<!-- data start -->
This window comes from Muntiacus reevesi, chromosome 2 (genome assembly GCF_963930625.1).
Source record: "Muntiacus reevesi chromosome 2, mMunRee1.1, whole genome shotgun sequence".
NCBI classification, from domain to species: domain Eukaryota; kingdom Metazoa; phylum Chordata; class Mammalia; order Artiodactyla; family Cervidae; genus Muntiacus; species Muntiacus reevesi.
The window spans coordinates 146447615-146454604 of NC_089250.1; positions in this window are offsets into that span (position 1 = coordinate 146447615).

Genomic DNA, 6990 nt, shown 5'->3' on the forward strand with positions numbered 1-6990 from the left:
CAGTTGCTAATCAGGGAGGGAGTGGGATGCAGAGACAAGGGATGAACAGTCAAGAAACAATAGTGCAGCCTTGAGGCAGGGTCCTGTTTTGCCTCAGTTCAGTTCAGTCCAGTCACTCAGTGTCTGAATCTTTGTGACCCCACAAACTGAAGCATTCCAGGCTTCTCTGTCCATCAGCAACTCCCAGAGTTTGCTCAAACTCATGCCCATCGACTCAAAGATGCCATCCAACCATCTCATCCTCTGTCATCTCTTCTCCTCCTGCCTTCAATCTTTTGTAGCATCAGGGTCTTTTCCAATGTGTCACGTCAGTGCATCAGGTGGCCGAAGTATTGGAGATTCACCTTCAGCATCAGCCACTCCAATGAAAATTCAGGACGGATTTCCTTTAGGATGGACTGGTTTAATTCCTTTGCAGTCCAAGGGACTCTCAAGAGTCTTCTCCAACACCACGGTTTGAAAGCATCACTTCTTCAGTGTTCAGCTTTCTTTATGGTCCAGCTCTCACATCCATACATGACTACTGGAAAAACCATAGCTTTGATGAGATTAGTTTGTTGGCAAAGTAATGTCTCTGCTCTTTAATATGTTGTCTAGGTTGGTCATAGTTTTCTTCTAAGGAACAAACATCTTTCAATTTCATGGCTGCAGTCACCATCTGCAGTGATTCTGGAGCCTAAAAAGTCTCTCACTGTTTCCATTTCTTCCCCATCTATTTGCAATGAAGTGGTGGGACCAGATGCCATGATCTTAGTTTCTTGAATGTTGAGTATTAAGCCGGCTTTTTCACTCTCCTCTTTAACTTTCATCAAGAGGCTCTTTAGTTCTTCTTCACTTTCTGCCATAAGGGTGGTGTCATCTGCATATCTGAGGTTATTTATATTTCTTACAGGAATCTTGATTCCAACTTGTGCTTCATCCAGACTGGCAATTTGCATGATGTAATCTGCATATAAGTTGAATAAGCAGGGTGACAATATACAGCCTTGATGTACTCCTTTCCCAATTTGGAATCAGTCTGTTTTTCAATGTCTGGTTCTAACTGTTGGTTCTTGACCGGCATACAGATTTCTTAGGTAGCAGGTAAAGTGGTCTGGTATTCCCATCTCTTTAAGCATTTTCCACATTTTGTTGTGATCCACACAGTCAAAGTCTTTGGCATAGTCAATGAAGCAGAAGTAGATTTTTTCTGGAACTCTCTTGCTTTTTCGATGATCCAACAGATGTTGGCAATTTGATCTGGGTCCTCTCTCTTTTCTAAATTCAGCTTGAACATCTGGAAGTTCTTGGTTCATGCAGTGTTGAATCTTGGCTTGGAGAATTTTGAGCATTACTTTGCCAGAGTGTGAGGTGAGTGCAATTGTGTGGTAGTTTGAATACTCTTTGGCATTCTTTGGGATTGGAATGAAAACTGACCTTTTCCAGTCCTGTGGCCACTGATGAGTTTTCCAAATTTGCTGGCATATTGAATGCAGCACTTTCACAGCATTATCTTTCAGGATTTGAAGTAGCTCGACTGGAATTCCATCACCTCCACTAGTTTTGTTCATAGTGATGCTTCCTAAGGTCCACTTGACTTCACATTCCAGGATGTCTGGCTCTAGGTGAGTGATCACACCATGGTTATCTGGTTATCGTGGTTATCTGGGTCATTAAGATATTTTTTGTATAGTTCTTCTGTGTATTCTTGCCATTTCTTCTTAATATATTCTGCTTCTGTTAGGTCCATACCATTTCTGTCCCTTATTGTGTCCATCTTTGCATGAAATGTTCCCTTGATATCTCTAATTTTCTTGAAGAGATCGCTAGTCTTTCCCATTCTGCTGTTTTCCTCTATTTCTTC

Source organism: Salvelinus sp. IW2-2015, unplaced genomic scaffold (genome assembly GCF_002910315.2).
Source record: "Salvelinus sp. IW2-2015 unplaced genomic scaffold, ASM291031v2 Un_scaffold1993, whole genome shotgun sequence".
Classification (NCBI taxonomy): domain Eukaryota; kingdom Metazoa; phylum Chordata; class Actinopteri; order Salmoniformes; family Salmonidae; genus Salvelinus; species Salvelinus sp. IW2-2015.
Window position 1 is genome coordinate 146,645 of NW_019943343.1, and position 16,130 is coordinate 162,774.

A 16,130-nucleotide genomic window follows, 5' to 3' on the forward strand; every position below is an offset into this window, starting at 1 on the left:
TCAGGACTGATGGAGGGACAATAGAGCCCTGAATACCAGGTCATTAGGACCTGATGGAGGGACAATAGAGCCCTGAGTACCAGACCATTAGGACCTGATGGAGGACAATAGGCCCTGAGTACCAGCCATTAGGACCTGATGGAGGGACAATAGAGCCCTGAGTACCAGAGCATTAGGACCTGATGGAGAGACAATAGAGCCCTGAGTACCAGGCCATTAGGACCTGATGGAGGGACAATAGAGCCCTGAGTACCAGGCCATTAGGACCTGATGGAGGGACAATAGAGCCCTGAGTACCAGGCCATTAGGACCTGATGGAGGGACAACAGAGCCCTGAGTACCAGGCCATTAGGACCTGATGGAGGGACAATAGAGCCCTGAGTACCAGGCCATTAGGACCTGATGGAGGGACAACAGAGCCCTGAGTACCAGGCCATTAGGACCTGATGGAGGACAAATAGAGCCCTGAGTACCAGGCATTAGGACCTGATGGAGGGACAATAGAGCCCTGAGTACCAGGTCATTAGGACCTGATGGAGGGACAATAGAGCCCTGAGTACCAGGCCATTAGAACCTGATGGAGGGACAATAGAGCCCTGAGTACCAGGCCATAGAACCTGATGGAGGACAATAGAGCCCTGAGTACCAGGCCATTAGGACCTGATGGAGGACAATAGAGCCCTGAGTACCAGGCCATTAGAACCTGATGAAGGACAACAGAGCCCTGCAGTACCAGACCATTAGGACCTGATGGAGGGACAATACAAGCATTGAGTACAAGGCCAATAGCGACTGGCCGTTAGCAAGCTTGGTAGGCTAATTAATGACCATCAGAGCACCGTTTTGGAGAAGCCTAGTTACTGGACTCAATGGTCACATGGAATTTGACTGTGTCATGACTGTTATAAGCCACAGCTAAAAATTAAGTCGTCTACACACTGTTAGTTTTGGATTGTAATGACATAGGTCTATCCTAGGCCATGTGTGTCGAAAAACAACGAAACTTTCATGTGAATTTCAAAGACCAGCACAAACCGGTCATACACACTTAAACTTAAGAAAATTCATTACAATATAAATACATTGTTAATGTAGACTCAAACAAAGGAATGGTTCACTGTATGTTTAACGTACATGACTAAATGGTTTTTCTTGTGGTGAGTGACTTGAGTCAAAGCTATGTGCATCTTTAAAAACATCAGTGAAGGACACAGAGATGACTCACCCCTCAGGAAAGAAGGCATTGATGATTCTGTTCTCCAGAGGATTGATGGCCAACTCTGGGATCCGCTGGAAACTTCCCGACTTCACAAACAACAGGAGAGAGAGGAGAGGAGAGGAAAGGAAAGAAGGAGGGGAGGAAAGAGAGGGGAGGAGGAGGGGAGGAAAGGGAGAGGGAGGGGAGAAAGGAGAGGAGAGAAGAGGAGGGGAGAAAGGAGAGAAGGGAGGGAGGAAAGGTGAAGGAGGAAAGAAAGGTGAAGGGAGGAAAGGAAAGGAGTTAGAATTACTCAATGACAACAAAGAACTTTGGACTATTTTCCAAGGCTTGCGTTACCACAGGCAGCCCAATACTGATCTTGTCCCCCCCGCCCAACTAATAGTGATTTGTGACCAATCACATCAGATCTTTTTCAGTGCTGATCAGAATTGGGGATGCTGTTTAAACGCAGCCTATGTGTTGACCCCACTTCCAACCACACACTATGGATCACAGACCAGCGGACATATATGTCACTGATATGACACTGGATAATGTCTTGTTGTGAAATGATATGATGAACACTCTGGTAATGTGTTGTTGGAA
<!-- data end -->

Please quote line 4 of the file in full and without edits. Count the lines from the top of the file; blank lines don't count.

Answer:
The window spans coordinates 146447615-146454604 of NC_089250.1; positions in this window are offsets into that span (position 1 = coordinate 146447615).